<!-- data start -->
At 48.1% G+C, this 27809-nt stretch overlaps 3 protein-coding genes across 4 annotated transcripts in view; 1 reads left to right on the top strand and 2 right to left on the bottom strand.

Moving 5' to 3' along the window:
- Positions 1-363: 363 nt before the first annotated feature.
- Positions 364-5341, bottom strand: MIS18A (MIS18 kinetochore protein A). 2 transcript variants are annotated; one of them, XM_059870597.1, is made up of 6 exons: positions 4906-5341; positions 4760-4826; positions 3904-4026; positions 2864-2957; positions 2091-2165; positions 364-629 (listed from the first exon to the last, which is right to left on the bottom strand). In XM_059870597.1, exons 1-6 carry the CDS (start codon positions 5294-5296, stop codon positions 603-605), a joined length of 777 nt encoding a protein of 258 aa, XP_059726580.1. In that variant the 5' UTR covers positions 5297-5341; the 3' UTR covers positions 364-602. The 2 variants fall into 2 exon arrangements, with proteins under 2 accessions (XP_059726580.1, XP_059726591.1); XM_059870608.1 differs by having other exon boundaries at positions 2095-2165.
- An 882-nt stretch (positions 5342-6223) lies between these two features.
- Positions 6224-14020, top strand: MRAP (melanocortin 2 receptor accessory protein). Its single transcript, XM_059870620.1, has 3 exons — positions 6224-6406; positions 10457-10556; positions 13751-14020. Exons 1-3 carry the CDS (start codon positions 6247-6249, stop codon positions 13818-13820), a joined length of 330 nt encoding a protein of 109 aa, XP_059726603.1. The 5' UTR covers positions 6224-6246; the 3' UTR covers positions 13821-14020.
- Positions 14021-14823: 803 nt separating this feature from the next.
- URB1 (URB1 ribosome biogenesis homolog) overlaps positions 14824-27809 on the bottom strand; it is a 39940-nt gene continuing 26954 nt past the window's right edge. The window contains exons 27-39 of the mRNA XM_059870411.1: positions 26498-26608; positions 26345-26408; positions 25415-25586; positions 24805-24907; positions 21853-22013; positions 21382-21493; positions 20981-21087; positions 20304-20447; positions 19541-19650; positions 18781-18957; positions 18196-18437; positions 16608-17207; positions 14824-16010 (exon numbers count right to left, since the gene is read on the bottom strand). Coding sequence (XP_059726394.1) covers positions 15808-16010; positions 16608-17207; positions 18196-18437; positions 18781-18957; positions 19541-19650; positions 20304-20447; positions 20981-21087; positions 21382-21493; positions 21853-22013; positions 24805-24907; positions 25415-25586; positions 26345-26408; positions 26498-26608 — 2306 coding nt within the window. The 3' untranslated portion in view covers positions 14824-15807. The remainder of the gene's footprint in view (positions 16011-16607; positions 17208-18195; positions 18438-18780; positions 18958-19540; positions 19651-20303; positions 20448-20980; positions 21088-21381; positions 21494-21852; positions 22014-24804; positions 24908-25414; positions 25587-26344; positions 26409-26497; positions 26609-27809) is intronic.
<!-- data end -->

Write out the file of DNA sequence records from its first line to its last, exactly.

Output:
At 48.1% G+C, this 27809-nt stretch overlaps 3 protein-coding genes across 4 annotated transcripts in view; 1 reads left to right on the top strand and 2 right to left on the bottom strand.

Moving 5' to 3' along the window:
- Positions 1-363: 363 nt before the first annotated feature.
- Positions 364-5341, bottom strand: MIS18A (MIS18 kinetochore protein A). 2 transcript variants are annotated; one of them, XM_059870597.1, is made up of 6 exons: positions 4906-5341; positions 4760-4826; positions 3904-4026; positions 2864-2957; positions 2091-2165; positions 364-629 (listed from the first exon to the last, which is right to left on the bottom strand). In XM_059870597.1, exons 1-6 carry the CDS (start codon positions 5294-5296, stop codon positions 603-605), a joined length of 777 nt encoding a protein of 258 aa, XP_059726580.1. In that variant the 5' UTR covers positions 5297-5341; the 3' UTR covers positions 364-602. The 2 variants fall into 2 exon arrangements, with proteins under 2 accessions (XP_059726580.1, XP_059726591.1); XM_059870608.1 differs by having other exon boundaries at positions 2095-2165.
- An 882-nt stretch (positions 5342-6223) lies between these two features.
- Positions 6224-14020, top strand: MRAP (melanocortin 2 receptor accessory protein). Its single transcript, XM_059870620.1, has 3 exons — positions 6224-6406; positions 10457-10556; positions 13751-14020. Exons 1-3 carry the CDS (start codon positions 6247-6249, stop codon positions 13818-13820), a joined length of 330 nt encoding a protein of 109 aa, XP_059726603.1. The 5' UTR covers positions 6224-6246; the 3' UTR covers positions 13821-14020.
- Positions 14021-14823: 803 nt separating this feature from the next.
- URB1 (URB1 ribosome biogenesis homolog) overlaps positions 14824-27809 on the bottom strand; it is a 39940-nt gene continuing 26954 nt past the window's right edge. The window contains exons 27-39 of the mRNA XM_059870411.1: positions 26498-26608; positions 26345-26408; positions 25415-25586; positions 24805-24907; positions 21853-22013; positions 21382-21493; positions 20981-21087; positions 20304-20447; positions 19541-19650; positions 18781-18957; positions 18196-18437; positions 16608-17207; positions 14824-16010 (exon numbers count right to left, since the gene is read on the bottom strand). Coding sequence (XP_059726394.1) covers positions 15808-16010; positions 16608-17207; positions 18196-18437; positions 18781-18957; positions 19541-19650; positions 20304-20447; positions 20981-21087; positions 21382-21493; positions 21853-22013; positions 24805-24907; positions 25415-25586; positions 26345-26408; positions 26498-26608 — 2306 coding nt within the window. The 3' untranslated portion in view covers positions 14824-15807. The remainder of the gene's footprint in view (positions 16011-16607; positions 17208-18195; positions 18438-18780; positions 18958-19540; positions 19651-20303; positions 20448-20980; positions 21088-21381; positions 21494-21852; positions 22014-24804; positions 24908-25414; positions 25587-26344; positions 26409-26497; positions 26609-27809) is intronic.